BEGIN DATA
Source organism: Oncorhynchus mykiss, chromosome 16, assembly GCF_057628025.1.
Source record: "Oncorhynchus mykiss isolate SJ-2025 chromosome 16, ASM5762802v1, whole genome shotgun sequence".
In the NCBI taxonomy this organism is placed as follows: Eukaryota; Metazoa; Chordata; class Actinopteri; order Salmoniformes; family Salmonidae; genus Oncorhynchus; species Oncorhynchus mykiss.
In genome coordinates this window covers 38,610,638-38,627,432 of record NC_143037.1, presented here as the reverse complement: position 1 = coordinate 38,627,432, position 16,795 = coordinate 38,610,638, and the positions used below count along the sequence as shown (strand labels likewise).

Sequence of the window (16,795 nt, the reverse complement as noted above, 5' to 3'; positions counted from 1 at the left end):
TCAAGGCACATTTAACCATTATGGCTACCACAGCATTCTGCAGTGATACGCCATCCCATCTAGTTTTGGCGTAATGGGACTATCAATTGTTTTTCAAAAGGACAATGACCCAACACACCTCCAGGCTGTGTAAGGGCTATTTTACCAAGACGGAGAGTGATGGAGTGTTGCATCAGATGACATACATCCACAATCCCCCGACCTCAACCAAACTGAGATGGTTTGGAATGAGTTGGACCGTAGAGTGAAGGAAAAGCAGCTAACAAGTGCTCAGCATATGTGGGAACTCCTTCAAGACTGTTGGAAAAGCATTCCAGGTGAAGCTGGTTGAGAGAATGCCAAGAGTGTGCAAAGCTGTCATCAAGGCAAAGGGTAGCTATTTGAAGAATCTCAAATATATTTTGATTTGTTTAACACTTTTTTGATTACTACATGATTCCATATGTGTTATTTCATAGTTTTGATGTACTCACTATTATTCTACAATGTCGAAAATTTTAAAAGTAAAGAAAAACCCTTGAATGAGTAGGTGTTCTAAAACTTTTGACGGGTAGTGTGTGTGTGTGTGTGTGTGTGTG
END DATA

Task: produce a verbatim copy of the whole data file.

Source organism: Oncorhynchus mykiss, chromosome 16, assembly GCF_057628025.1.
Source record: "Oncorhynchus mykiss isolate SJ-2025 chromosome 16, ASM5762802v1, whole genome shotgun sequence".
In the NCBI taxonomy this organism is placed as follows: Eukaryota; Metazoa; Chordata; class Actinopteri; order Salmoniformes; family Salmonidae; genus Oncorhynchus; species Oncorhynchus mykiss.
In genome coordinates this window covers 38,610,638-38,627,432 of record NC_143037.1, presented here as the reverse complement: position 1 = coordinate 38,627,432, position 16,795 = coordinate 38,610,638, and the positions used below count along the sequence as shown (strand labels likewise).

Sequence of the window (16,795 nt, the reverse complement as noted above, 5' to 3'; positions counted from 1 at the left end):
TCAAGGCACATTTAACCATTATGGCTACCACAGCATTCTGCAGTGATACGCCATCCCATCTAGTTTTGGCGTAATGGGACTATCAATTGTTTTTCAAAAGGACAATGACCCAACACACCTCCAGGCTGTGTAAGGGCTATTTTACCAAGACGGAGAGTGATGGAGTGTTGCATCAGATGACATACATCCACAATCCCCCGACCTCAACCAAACTGAGATGGTTTGGAATGAGTTGGACCGTAGAGTGAAGGAAAAGCAGCTAACAAGTGCTCAGCATATGTGGGAACTCCTTCAAGACTGTTGGAAAAGCATTCCAGGTGAAGCTGGTTGAGAGAATGCCAAGAGTGTGCAAAGCTGTCATCAAGGCAAAGGGTAGCTATTTGAAGAATCTCAAATATATTTTGATTTGTTTAACACTTTTTTGATTACTACATGATTCCATATGTGTTATTTCATAGTTTTGATGTACTCACTATTATTCTACAATGTCGAAAATTTTAAAAGTAAAGAAAAACCCTTGAATGAGTAGGTGTTCTAAAACTTTTGACGGGTAGTGTGTGTGTGTGTGTGTGTGTGTG